U.S. meteorologists say conditions that spawned hurricanes Rita and Katrina still exist, creating the likelihood of another intense hurricane next month.
The weather researchers also warn of the likelihood of 10 to 40 more years of powerful storms, the Los Angeles Times reported Wednesday.
"This has been the seventh hyperactive year since 1995," Stan Goldenberg, a meteorologist with the Hurricane Research Division of the National Oceanic and Atmospheric Administration, said. "Not every year is going to be like this one, but there's going to be plenty of active years to come."
The hurricane season officially ends Nov. 30, and some meteorologists predict two major hurricanes will occur during October, with one of them a Category 3, 4 or 5 storm. The weather scientists say the chance of such a major storm making landfall in the United States is estimated at 21 percent.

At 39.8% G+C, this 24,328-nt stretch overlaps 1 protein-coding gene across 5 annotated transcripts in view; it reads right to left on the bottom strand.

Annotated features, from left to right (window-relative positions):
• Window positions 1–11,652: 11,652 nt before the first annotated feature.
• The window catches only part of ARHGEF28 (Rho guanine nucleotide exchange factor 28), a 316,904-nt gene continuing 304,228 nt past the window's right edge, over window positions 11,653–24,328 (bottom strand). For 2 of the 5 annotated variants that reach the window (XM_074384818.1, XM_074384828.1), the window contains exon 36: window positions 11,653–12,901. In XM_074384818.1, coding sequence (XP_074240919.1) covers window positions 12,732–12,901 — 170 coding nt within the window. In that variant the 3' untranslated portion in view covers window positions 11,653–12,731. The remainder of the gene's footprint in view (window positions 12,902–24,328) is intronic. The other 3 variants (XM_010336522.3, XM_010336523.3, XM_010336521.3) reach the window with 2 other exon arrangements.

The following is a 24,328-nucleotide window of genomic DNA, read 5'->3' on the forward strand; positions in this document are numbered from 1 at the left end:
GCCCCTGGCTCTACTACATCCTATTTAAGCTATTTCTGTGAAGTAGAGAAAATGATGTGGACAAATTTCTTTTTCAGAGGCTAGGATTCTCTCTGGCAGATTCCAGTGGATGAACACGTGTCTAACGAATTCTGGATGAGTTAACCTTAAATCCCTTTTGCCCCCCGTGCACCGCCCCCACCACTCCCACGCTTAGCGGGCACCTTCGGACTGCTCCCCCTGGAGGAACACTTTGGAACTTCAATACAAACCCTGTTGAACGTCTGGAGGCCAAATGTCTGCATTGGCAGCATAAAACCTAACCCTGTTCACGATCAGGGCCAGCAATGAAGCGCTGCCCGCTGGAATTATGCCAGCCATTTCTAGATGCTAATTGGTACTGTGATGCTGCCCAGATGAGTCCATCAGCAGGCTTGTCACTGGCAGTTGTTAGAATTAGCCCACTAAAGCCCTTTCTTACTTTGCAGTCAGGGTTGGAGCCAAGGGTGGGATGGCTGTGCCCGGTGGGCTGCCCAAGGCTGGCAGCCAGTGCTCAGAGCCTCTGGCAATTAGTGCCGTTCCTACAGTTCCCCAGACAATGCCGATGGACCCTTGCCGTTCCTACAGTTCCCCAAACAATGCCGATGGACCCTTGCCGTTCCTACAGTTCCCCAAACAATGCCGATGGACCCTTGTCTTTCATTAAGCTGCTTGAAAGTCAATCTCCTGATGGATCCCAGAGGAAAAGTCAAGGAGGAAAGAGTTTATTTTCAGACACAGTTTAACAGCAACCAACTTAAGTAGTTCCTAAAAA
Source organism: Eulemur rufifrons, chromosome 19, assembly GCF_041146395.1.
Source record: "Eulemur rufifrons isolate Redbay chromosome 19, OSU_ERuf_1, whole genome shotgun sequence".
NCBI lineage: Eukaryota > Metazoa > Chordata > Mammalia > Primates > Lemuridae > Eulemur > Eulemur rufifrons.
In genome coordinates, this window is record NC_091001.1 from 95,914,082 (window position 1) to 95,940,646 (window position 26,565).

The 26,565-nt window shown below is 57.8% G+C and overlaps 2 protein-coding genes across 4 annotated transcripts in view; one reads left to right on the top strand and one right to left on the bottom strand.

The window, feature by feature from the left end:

Goldenberg told the Times he would not be surprised if the Gulf Coast was hit again, because the same conditions that moved Rita and Katrina still exist.
"This season is not over," said Goldenberg. "If I was in the Gulf Coast right now, I'd prepare. Even a tropical storm could do a lot of damage."
Copyright 2005 by United Press International
Explore further: The peak of the hurricane season – why now?